Preserves contain the most physical fruit of the bunch—either chopped into larger pieces or preserved whole, in the case of things like cherry or strawberry preserves. Sometimes, the preserves will be held together in a loose syrup; other times, the liquid is more jammy. Marmalade is simply the name for preserves made with citrus, since it includes the citrus rinds as well as the inner fruit and pulp. (Citrus rinds contain a ton of pectin, which is why marmalade oftentimes has a firmer texture more similar to jelly.)

Compote, a cousin to preserves, is made with fresh or dried fruit, cooked low and slow in a sugar syrup so that the fruit pieces stay somewhat intact. However, unlike preserves—which are usually jarred for future use—compote is usually used straight away.  

So, in short, here's your cheat sheet:

Jelly: fruit juice + sugar
Jam: chopped or pureed fruit + sugar
Chutney: chopped or pureed fruit + sugar + vinegar + spices
Preserves: whole fruit or fruit chunks + sugar
Marmalade: whole citrus (either chopped or left intact) + sugar
Compote: whole fruit or fruit chunks + sugar (but usually eaten immediately, not preserved)

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What's the Difference Between Seltzer, Club Soda, and Sparkling Mineral Water?

We all love our Pellegrino and LaCroix and the various fancy and non-fancy bubbly waters in between, but what are we actually drinking? Turns out there are marked differences in the various waters con gas we have available to us in these glorious times. 

Let’s start with the most basic: seltzer. Seltzer is just plain ol’ water, carbonated with added carbon dioxide. This is the bubbly stuff that’s most likely to come flavored, since it’s such a neutral canvas; it’s the base for your LaCroix and those less-delicious Poland Spring flavored guys you get at the bodega. 

Club soda is also carbonated with carbon dioxide, but unlike seltzer, it has the addition of potassium bicarbonate and potassium sulfate in the water. These minerals give it a slightly saltier taste than seltzer, which makes it a favorite of bartenders for mixed drinks.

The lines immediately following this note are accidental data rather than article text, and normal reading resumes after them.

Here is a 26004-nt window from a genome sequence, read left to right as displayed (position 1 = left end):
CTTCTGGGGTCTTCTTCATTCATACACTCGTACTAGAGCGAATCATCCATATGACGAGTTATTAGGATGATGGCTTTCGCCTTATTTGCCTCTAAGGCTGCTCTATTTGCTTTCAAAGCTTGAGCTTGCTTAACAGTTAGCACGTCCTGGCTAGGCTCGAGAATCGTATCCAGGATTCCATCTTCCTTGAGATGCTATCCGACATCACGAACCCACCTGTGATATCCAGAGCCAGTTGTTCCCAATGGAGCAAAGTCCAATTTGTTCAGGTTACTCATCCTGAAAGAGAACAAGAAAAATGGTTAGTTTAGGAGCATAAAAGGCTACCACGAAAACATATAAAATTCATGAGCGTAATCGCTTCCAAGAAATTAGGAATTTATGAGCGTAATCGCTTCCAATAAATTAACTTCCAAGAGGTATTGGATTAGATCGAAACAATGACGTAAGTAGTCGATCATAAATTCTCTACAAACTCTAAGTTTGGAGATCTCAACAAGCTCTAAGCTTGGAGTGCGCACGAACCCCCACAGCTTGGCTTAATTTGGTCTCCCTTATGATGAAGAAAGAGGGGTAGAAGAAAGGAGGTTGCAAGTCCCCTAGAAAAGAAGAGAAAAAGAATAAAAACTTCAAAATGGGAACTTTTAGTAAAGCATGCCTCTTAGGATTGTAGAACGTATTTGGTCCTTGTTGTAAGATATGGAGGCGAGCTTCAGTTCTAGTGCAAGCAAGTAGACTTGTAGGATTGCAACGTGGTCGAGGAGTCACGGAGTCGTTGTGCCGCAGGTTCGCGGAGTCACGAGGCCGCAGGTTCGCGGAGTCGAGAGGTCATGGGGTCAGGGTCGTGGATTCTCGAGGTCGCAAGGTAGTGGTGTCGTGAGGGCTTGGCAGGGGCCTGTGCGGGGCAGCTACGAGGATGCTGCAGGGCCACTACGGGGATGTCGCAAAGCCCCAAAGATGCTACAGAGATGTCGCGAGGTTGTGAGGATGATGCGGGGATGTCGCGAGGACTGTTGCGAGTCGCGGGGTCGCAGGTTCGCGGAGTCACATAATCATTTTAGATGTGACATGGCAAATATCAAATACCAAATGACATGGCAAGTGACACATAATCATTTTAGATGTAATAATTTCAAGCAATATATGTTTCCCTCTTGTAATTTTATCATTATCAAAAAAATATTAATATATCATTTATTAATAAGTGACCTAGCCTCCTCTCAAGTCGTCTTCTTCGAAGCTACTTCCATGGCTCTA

Sparkling mineral water is made with natural spring or well water, which means it has naturally occurring minerals (like salts and sulphur compounds) in it. These minerals sometimes give the water a natural carbonation; other times, carbon dioxide is added for extra oomph. Depending on where the water’s from, it might taste heavier than seltzer or club soda—or you may just detect some sort of presence of taste, unlike its more-tasteless brethren. 

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What's the Difference Between an Ale and a Lager?

Experientially, the difference between a lager and an ale can be explained with brands of beer everybody knows: lagers are the crisp, thirst-quenching yellow beers like Budweiser and the like; ales are richer/more full-flavored beers that include pale ales (like Sierra Nevada) and everything else that isn't golden and clear (including Guinness, stouts, IPAs, and beers that nerdy college guys tend to prefer). 

While there are many many variables in beer making—including the kind of grains the beer is based on (Budweiser has rice in it!) and the quantity and kind of hops (craft beers, mostly ales, favor "fruity" hops that tend often have a hint of weed flavor to them), the functional difference between the two categories is in the kind of yeast used to make them.